What was life in assembly centers like?Life in assembly centers was anything but plesant. The living space per person was about 2X4 feet, medical care was sparce at best, bathroom acomidations were minisqule and security was so intense that it could be compared to being worse than being a jail. Horse stalls were turned into six person homes, equipt with a lightbulb and army cots. Health care was horrible since there were to many health issues and not enogh medical staff. The ratio of showers to people at some camps were 1 to 23. Security at the assembaly centers consisted of watch towers, strict curfews, roll call that took place twice a day and mail searches. These were only a few of the outrageous conditions that took place at the assembaly centers. Here is what one survivor said:“And I never will forget, the train stopped and we got off and they put us on a big truck. It looked like one of those cattle cars. Anyway, we stood up because there were no chairs for us to sit on this pickup and crowded into this truck. They drove us to the Fresno Assembly Center. And then we got off there and they told us to get in and there was the barbed wire gate, and the MPs around there and uh... We had to go in through that gate and after we got in there we knew that the gate was shut. And so, we saw all these people behind the fence, looking out, hanging onto the wire, and looking out because they were anxious to know who was coming in. But I will never forget the shocking feeling that human beings were behind this fence like animals [crying]. And we were going to also lose our freedom and walk inside of that gate and find ourselves... cooped up there. And the police, the MPs with their guns and some of them had bayonets. I don't know what they were going to do with it, if they thought we were gong to run away I guess. But anyway, when the gates were shut, we knew that we had lost something that was very precious; that we were no longer free.” (Mary Tsukamoto Interview, Copyright 2001 Smithsonian Institution)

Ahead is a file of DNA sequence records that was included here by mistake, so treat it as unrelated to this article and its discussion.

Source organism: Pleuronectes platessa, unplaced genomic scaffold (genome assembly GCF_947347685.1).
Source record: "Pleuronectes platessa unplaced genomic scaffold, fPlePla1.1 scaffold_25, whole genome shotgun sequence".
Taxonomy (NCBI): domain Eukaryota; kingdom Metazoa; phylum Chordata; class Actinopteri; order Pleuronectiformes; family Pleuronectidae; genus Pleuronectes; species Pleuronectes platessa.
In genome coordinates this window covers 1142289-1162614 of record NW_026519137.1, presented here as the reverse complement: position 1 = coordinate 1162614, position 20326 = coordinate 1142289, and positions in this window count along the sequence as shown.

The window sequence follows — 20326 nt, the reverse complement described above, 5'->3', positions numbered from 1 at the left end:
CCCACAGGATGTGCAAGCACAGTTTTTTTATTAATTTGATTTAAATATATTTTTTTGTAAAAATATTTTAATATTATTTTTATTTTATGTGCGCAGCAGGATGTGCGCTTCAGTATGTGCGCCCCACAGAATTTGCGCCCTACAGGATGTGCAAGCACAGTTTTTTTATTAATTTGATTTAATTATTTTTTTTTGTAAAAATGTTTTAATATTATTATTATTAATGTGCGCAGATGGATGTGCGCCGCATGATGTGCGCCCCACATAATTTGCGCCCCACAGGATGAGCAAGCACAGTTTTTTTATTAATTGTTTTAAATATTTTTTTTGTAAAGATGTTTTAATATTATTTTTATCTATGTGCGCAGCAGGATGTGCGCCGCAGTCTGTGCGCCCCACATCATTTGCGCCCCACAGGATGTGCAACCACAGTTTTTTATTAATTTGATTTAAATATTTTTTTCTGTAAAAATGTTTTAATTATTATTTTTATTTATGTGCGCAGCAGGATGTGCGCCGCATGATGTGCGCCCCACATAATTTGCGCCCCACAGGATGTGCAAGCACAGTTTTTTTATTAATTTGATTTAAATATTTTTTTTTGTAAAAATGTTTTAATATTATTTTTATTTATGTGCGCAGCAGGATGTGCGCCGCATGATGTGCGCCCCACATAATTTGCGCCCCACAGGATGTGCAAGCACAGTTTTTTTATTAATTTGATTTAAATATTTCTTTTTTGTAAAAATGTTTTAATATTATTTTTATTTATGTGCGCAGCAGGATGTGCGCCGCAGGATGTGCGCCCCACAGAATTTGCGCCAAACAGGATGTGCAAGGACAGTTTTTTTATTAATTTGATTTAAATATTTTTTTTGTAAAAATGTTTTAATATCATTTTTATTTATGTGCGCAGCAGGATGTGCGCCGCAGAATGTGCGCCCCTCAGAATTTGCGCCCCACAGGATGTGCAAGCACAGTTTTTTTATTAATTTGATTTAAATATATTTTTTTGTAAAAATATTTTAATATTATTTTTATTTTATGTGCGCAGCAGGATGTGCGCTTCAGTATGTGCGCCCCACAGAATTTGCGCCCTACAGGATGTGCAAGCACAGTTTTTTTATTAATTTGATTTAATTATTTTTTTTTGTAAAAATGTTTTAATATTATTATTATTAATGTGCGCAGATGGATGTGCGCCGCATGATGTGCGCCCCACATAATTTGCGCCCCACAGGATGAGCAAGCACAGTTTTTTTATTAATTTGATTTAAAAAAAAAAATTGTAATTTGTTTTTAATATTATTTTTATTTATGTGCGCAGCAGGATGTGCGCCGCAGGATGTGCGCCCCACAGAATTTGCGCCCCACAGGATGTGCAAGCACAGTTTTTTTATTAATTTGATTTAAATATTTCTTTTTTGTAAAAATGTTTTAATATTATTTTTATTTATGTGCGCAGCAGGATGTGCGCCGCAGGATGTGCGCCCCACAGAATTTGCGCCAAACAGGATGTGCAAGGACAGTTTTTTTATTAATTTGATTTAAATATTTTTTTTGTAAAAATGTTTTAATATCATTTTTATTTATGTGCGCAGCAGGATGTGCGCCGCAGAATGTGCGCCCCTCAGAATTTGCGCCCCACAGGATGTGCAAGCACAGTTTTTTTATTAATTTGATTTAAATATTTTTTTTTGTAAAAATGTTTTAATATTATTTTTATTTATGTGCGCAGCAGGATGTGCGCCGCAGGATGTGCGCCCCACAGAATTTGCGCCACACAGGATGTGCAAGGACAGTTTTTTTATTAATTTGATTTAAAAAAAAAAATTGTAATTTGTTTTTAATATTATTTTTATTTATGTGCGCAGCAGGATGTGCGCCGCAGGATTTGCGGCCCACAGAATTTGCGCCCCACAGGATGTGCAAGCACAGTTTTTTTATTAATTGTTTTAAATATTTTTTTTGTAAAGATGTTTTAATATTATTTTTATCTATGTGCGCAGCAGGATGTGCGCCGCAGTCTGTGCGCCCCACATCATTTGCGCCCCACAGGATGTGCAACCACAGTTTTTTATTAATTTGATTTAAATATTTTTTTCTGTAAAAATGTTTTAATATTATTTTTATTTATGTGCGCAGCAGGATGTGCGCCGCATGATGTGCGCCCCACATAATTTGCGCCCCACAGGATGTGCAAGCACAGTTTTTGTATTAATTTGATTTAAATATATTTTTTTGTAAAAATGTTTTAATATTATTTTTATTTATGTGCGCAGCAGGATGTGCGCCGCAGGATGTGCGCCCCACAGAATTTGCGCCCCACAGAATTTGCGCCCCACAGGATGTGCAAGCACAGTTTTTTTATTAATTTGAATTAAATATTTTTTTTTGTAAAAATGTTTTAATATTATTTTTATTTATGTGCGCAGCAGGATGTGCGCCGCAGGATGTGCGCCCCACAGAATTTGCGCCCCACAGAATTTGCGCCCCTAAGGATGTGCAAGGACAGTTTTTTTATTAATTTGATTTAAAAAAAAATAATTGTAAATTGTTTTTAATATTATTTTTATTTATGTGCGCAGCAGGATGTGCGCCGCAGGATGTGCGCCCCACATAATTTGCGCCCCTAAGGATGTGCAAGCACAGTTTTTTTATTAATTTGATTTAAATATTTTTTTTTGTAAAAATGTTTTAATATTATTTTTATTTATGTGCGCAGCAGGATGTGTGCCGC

When \where were the assembly centers?Assembly centers were in race tracks and fair grounds that were turned into temporary houses for the Japanese Americans who were being relocated (congress, 5/17). People spent an avradge of 3 months in these camps before moving onto long term concentration camps (Linke, 5/17). People lived in cramped livestock pens and scraped together buildings called barracks. There were twelve assembly centers in the USA. They were located in Arizona, California, Oregon and Washington (ibid). The centers were occupied from March 27 through October 30, 1942. 92,000 people of Japanese heritage stayed in these assembly centers (ibid).

The Hotel on the Corner of Bitter and Sweet connectionIn The Hotel on the Corner of Bitter and Sweet Keiko and her family gat taken away on large trains with all the other Japanese. Keiko’s father says that they are going to Puyallup. Puyallup was the closest relocation center to Seattle and it was one of the first to open.

Why were there assembly centers? Assembly centers were needed to temporarily house the Japanese Americans who were being relocated to concentration camps. The concentration camps were not finished when the Japanese Americans were evacuated so they needed somewhere to stay. They were evacuated in such a hurry because Executive Order 9066 gave the military full control of the west coast (Linke, 5/17). The order was signed the day after the Pearl Harbor bombing to try to prevent another one from occurring.


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  • Momochan 5 years ago